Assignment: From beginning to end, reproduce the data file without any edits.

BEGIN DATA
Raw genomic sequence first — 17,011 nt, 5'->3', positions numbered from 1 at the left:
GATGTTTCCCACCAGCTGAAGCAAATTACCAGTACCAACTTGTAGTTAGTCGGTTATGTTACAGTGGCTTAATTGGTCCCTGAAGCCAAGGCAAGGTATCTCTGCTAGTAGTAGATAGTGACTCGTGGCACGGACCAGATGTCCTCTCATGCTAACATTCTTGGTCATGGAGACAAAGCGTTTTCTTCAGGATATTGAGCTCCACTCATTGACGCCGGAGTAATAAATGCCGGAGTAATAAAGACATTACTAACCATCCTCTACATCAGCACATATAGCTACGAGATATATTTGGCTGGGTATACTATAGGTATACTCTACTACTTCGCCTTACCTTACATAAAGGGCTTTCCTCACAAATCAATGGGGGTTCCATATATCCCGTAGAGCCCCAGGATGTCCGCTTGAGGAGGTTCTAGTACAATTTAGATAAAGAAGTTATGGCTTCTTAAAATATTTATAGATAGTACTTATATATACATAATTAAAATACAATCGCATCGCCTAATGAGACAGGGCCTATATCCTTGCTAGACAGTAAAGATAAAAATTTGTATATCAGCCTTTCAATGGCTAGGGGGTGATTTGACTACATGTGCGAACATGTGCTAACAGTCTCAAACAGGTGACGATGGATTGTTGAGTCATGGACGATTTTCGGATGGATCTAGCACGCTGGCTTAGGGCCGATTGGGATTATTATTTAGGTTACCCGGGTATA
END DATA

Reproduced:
Raw genomic sequence first — 17,011 nt, 5'->3', positions numbered from 1 at the left:
GATGTTTCCCACCAGCTGAAGCAAATTACCAGTACCAACTTGTAGTTAGTCGGTTATGTTACAGTGGCTTAATTGGTCCCTGAAGCCAAGGCAAGGTATCTCTGCTAGTAGTAGATAGTGACTCGTGGCACGGACCAGATGTCCTCTCATGCTAACATTCTTGGTCATGGAGACAAAGCGTTTTCTTCAGGATATTGAGCTCCACTCATTGACGCCGGAGTAATAAATGCCGGAGTAATAAAGACATTACTAACCATCCTCTACATCAGCACATATAGCTACGAGATATATTTGGCTGGGTATACTATAGGTATACTCTACTACTTCGCCTTACCTTACATAAAGGGCTTTCCTCACAAATCAATGGGGGTTCCATATATCCCGTAGAGCCCCAGGATGTCCGCTTGAGGAGGTTCTAGTACAATTTAGATAAAGAAGTTATGGCTTCTTAAAATATTTATAGATAGTACTTATATATACATAATTAAAATACAATCGCATCGCCTAATGAGACAGGGCCTATATCCTTGCTAGACAGTAAAGATAAAAATTTGTATATCAGCCTTTCAATGGCTAGGGGGTGATTTGACTACATGTGCGAACATGTGCTAACAGTCTCAAACAGGTGACGATGGATTGTTGAGTCATGGACGATTTTCGGATGGATCTAGCACGCTGGCTTAGGGCCGATTGGGATTATTATTTAGGTTACCCGGGTATA